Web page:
Writing product descriptions for on-line shops can be a lengthy and time consuming business. Quite often, one is tempted to just copy and paste the manufacturer’s description and sometimes the manufacturer or supplier will send you that description in a spreadsheet for you to import.
However, most manufacturer’s descriptions are pretty dull and literally descriptive. Describing a wine glass is a bit too easy. It’s glass shaped, it’s made of glass, it’s clear etc. Also the main problem with using manufacturer’s descriptions is that probably all your competitors are using them too.
Google is looking for unique content on sites with well defined keywords. in order to index your product. But customers are actually not just looking for a wine glass anymore, they know that if they type that search in to Google what they will get is a wine glass from whoever has paid the most money for Ad-words or from the biggest company selling wine glasses. Customers are much smarter than that. The wine glass they want are probably the ones they saw on the telly last night in Howard’s Way (you can tell I don’t watch much TV). So their search would probably be “those lovely gold stemmed red wine glasses Kate O’Mara was drinking Beaujolais Nouveau from in the yacht club on Howard’s Way last night”.
So how do you match searches like that with your keywords? Well you can’t. It would be next to impossible to second guess a search like that and it kind of throws a lot of traditional SEO in to a cocked hat. What you can do is try to be more human and warm in your descriptions of products, not just use the manufacturer’s description but expand on the item from just it’s physical description to include it’s uses and benefits, often with examples.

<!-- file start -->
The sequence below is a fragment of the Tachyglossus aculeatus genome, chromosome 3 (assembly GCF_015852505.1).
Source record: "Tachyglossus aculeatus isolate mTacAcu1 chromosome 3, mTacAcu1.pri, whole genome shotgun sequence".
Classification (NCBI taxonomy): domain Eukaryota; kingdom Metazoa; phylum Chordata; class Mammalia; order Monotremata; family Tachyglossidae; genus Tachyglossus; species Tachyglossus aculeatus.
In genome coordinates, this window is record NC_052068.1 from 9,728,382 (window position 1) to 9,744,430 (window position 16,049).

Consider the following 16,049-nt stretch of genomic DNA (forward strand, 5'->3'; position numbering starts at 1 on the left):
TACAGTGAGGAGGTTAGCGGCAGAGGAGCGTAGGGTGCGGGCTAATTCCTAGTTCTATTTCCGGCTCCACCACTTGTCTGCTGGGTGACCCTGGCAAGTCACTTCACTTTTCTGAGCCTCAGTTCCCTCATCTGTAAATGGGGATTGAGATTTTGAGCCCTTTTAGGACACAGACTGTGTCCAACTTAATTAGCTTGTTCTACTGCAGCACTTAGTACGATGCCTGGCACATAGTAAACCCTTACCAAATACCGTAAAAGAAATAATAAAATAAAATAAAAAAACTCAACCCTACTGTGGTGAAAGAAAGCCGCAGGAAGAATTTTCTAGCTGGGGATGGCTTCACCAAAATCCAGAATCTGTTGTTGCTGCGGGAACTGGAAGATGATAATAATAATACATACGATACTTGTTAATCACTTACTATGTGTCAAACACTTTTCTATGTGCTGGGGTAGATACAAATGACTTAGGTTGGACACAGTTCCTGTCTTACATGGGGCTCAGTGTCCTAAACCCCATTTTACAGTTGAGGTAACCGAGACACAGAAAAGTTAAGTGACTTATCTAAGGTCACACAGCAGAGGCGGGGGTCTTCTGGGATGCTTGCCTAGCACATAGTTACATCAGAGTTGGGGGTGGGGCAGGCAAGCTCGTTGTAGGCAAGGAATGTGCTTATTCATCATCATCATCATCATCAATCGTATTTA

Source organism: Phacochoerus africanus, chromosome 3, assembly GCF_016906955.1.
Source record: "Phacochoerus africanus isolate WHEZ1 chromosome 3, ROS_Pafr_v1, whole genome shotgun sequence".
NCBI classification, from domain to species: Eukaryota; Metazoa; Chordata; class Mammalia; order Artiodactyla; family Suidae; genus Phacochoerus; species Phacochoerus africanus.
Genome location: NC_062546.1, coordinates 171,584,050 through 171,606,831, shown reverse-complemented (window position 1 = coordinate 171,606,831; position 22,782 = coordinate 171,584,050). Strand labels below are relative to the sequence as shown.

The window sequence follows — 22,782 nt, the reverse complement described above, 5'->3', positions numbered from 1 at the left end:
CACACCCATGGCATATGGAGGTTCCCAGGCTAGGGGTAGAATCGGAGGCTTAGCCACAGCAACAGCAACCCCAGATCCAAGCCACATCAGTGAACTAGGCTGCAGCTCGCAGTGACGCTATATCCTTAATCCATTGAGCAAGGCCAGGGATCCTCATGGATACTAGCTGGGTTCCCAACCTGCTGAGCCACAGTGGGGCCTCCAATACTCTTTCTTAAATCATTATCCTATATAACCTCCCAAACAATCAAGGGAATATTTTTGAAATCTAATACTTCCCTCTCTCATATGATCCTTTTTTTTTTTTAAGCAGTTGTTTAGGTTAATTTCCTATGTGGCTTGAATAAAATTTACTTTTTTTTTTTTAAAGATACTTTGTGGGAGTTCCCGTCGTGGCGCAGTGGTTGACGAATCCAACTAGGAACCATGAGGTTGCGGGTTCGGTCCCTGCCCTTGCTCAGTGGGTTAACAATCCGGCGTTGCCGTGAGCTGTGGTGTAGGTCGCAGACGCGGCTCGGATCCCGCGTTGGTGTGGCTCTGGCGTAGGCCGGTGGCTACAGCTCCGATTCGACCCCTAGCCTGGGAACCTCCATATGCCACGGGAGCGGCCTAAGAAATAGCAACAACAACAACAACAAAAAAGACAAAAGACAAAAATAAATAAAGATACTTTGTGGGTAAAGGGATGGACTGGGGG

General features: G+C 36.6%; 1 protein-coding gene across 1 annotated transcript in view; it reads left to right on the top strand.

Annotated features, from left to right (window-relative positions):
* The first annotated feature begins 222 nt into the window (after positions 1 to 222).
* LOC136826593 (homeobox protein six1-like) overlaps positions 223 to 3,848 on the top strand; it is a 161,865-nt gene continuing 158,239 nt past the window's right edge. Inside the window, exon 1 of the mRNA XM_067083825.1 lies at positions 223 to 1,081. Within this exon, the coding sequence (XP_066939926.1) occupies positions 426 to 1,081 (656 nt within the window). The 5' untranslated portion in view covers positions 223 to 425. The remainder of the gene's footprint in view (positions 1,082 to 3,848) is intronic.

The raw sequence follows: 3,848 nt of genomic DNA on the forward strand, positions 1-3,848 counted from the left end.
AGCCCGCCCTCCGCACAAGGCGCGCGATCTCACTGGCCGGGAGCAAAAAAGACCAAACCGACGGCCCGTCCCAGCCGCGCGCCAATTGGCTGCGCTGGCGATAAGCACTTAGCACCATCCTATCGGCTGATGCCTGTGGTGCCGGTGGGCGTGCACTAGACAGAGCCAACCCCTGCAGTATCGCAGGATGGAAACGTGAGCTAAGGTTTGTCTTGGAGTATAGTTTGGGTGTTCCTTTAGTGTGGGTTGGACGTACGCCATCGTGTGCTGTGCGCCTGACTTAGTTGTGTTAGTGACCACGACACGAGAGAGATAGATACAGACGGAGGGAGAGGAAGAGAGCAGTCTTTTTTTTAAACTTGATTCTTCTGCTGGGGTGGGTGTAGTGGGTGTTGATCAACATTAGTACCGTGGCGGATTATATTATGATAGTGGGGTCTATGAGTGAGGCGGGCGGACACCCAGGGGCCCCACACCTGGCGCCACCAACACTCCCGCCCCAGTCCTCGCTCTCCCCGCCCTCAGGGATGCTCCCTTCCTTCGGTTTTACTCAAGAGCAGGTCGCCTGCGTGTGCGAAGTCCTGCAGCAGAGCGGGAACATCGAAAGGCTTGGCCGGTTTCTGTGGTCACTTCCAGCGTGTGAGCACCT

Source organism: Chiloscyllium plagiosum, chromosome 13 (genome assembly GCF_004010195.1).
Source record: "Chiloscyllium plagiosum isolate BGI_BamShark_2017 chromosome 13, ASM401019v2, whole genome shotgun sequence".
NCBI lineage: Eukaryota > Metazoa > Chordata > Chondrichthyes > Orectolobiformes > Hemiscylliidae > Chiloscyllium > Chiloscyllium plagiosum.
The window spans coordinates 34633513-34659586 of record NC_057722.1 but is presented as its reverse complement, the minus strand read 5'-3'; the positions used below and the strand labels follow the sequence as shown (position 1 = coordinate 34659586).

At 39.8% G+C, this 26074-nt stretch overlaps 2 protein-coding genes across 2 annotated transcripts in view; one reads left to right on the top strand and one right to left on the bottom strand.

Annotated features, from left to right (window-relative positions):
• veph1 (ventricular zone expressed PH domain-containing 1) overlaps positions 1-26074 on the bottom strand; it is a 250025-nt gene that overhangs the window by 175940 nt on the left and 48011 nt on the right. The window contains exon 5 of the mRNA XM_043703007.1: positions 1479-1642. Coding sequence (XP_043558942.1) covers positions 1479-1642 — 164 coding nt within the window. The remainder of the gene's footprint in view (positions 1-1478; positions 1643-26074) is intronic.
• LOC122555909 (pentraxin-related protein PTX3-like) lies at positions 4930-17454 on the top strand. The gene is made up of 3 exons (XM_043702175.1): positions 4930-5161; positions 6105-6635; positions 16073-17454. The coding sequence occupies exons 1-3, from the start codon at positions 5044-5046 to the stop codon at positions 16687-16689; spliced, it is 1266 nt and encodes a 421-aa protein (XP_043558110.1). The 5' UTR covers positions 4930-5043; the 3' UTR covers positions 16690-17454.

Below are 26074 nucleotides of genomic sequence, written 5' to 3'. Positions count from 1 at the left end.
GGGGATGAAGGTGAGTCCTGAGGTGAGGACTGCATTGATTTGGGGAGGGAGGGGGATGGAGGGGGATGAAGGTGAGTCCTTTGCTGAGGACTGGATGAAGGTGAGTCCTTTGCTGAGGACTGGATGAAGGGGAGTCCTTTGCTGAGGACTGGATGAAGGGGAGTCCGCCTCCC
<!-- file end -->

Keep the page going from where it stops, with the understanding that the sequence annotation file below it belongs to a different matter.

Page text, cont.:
Taking our example of Kate O’Mara’s wine glass. A good product description would not just expand on the physical description. “Lovely gold coated stem, tulip shaped bulb, gold rim”. But also the benefit’s and uses of the wine glass including some examples. So you could say that it’s an ideal wine glass for drinking claret in a canal boat or for drinking Beaujolais at a yacht club or at a posh dinner party to impress the boss. While the examples might seem frivolous, it is enough to stimulate the imagination of your customers and in some way to entertain them and maybe to juxtaposition unexpected keyword’s in to your page in the hope that you might catch some of these un-imaginable searches.
But don’t just leave it there, with the changes in the way Google’s algorithms work, all to do with Panda’s and Penguin’s, Google is looking for regularly updated content. So you need to write blog or news articles about these product’s as well. Let’s say you watched Howard’s Way last night and you saw Kate O’Mara drinking from that glass that looks a bit like the one you sell in your on-line shop. then you can write an article about it and hit lots of natural, un-guessable keywords by writing an article about the glass and how it was being used and then lead on to show it for sale in your shop; in fact why not knock a couple of quid off it at the same time so that you can make an offer on the wine glass that looks a bit like the one from Howard’s Way.
Warm, unique product descriptions using natural language will set you apart from your competitors. Going on to show how your products can be used in blog articles, Facebook and Twitter will also help you improve contact with your customers and improve the search engine performance of your site without using any of the old fashioned crude techniques of keyword stuffing or link stuffing.
Here at Godjira, we help our customers write product descriptions. We can write them for you or give you methods for easily mass importing lots of products and descriptions using clever technology. Click here to find out more.